Q: What are your values?

A: My values were shaped by my experiences with (primarily) my mother’s family and living on a reservation (both Navajo and Tohono O’odham reservations). I was taught to value family, including extended family and clan. I was taught to look after my sister and my cousins. I was taught to honor my mother, grandmothers, and aunties. This doesn’t mean we don’t also honor our fathers, uncles, and grandfathers, but that Navajo consider women as equals to men. I learned how to care for plants to grow food and take care of the animals that help feed us (sheep, chickens, goats, horses, working dogs). Navajo spirituality focuses on harmony and balance with all living things (people, plants, animals, the earth), and the interconnectedness of all life. Additionally, I was taught to value water; there is no life without water.

Q: What would you like people to know about Native and Indigenous people?

A: Here are some of the things that I would like everyone to know about Native and Indigenous people:

We are not a monolith. While there may be similarities between different Tribes and communities, each Tribe’s language, culture, sacred prayers, and songs are very different.

We don’t only exist in the past. Many people think colonization happened, it’s over, and the Native people disappeared. We are still here. We may not be very visible, but that is changing.

Sports or school mascots of Native people do not honor us. They are distortions and caricatures and are harmful to Native people. I love sports, especially baseball, but I no longer go to games with Native team names or mascots, or where there will likely be the tomahawk chop and chant because it is racist and hurtful.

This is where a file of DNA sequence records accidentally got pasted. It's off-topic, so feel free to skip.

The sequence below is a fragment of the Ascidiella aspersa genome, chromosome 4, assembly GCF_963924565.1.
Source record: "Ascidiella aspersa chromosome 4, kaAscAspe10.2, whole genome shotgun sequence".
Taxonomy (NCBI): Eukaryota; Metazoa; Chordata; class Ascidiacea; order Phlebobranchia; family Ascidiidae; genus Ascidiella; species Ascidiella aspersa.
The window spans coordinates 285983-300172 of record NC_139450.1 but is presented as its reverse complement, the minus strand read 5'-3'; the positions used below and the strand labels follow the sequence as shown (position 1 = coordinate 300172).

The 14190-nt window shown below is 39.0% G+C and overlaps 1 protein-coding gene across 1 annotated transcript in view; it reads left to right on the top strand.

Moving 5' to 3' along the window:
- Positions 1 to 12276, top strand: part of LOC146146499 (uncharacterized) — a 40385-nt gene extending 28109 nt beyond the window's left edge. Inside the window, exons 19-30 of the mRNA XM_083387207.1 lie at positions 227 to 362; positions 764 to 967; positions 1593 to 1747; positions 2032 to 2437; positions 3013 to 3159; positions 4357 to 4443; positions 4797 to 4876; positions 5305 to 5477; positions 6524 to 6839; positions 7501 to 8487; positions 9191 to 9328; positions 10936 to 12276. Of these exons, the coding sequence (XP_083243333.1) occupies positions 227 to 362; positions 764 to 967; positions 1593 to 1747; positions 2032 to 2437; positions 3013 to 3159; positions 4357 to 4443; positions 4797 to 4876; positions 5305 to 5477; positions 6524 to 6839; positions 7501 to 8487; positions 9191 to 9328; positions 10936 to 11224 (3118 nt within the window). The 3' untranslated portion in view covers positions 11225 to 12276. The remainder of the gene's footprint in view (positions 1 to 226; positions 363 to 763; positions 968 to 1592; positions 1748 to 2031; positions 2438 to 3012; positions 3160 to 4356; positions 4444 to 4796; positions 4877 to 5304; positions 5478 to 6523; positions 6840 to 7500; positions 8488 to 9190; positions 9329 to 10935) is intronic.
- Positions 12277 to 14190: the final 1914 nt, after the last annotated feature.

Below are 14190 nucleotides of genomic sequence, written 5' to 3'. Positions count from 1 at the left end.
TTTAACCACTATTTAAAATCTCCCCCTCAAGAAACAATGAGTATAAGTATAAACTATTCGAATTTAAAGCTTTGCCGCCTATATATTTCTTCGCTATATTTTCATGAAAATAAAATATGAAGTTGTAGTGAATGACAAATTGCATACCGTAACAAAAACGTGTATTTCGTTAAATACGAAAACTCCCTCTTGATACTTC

I would like people to learn about the important issues that affect Indigenous people such as Missing and Murdered Indigenous Women (MMIW), the Land Back Movement, and language revitalization – and with that knowledge, advocate for change.

Q: How can individuals better support and be allies to Native and Indigenous people and their causes?

A: I would like people to recognize that decolonization is for everyone, not just Indigenous people. The legacy of colonialism affects us all. Some people benefited from it, some suffered from it; either way, we are all living with the effects of that history. Colonization is not your fault, but the continuing effects are everyone’s responsibility.

To really start to understand Native and Indigenous people and our causes, people can:

Be aware of cultural appropriation. Not everything is for you or your consumption.

Learn about micro- and macro-aggressions against Native/Indigenous people.

Decenter yourself in conversations that do not affect you. In situations or conversations that are not about you or your lived experience, don’t make the conversation about you; listen and learn instead.

Language matters! I hear “these people” very often, referring to Tribal communities or people of color. This language is “othering” and distances people. We are human just like you.